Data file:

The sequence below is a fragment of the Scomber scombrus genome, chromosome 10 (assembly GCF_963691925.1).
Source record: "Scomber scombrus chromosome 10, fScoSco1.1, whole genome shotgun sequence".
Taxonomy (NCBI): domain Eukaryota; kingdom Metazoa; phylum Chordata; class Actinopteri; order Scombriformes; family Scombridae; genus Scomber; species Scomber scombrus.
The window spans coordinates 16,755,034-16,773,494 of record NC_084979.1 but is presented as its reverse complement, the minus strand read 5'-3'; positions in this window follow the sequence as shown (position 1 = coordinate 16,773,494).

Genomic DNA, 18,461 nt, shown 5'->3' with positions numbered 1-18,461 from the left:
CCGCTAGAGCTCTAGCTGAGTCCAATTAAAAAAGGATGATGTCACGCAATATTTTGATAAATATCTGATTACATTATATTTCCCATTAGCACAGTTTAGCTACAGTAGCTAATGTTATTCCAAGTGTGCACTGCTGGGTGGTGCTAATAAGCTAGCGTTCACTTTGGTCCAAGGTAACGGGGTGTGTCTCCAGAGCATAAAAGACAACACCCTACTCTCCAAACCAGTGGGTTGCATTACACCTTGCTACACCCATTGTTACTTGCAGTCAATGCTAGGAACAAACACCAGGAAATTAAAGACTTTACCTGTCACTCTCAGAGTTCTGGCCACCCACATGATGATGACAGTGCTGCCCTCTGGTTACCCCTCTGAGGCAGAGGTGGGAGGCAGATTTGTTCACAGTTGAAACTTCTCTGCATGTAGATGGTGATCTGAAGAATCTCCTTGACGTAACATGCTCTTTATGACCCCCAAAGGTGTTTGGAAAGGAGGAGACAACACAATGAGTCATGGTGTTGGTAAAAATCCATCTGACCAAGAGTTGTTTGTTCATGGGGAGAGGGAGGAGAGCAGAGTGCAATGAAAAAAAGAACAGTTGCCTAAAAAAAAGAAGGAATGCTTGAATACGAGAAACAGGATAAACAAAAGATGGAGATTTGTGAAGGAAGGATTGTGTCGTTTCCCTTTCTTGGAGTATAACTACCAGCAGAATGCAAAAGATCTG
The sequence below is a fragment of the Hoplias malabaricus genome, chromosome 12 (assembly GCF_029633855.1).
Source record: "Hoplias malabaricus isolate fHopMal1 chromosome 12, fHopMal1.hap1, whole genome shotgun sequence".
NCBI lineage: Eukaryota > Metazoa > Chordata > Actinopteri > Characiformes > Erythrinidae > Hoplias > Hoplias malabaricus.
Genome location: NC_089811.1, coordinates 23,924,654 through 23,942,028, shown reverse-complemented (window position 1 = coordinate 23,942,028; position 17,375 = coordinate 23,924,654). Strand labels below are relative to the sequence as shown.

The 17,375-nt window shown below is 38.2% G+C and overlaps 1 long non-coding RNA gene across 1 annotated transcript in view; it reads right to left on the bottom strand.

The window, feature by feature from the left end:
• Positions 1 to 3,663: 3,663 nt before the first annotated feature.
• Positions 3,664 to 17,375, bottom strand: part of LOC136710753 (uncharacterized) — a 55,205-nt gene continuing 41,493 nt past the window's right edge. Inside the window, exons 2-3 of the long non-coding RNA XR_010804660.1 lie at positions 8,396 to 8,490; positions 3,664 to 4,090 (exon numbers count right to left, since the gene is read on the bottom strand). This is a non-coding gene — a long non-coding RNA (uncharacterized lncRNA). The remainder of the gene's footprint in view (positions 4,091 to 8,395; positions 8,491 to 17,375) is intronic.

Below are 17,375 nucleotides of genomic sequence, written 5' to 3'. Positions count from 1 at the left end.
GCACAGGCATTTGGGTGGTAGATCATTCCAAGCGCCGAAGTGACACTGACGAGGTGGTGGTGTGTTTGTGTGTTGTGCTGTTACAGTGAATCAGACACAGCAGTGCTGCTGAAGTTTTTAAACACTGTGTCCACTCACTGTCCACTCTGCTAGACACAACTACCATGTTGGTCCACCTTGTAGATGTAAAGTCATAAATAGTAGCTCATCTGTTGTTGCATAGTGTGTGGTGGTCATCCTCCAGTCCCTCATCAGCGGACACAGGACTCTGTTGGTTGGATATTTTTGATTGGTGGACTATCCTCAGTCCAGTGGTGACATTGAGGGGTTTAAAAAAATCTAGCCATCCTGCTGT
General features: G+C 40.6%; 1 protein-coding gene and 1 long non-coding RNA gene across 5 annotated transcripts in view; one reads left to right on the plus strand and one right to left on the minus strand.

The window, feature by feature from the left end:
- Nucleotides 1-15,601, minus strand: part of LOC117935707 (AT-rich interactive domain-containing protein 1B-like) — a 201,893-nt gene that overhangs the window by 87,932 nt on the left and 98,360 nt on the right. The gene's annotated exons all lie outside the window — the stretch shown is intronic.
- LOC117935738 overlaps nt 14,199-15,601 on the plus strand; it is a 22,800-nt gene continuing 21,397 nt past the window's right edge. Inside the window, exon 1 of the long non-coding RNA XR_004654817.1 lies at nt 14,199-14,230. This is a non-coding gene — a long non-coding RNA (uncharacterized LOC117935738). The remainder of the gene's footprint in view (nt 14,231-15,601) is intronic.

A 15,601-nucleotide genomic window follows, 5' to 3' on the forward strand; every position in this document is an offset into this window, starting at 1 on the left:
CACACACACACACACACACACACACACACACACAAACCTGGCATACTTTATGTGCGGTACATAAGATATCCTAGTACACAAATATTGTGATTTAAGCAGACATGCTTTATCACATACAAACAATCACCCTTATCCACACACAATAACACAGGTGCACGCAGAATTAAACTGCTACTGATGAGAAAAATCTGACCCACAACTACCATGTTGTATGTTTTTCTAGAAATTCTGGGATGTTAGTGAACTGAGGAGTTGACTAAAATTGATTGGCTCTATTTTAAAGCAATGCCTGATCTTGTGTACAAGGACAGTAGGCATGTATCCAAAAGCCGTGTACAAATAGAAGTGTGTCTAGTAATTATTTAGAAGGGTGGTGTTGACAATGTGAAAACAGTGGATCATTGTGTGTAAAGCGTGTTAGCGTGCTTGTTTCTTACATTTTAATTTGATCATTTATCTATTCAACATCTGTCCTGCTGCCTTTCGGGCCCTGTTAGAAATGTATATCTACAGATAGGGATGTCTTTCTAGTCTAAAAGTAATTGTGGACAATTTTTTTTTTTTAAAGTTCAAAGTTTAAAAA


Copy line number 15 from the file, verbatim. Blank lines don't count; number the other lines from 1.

Below are 17,375 nucleotides of genomic sequence, written 5' to 3'. Positions count from 1 at the left end.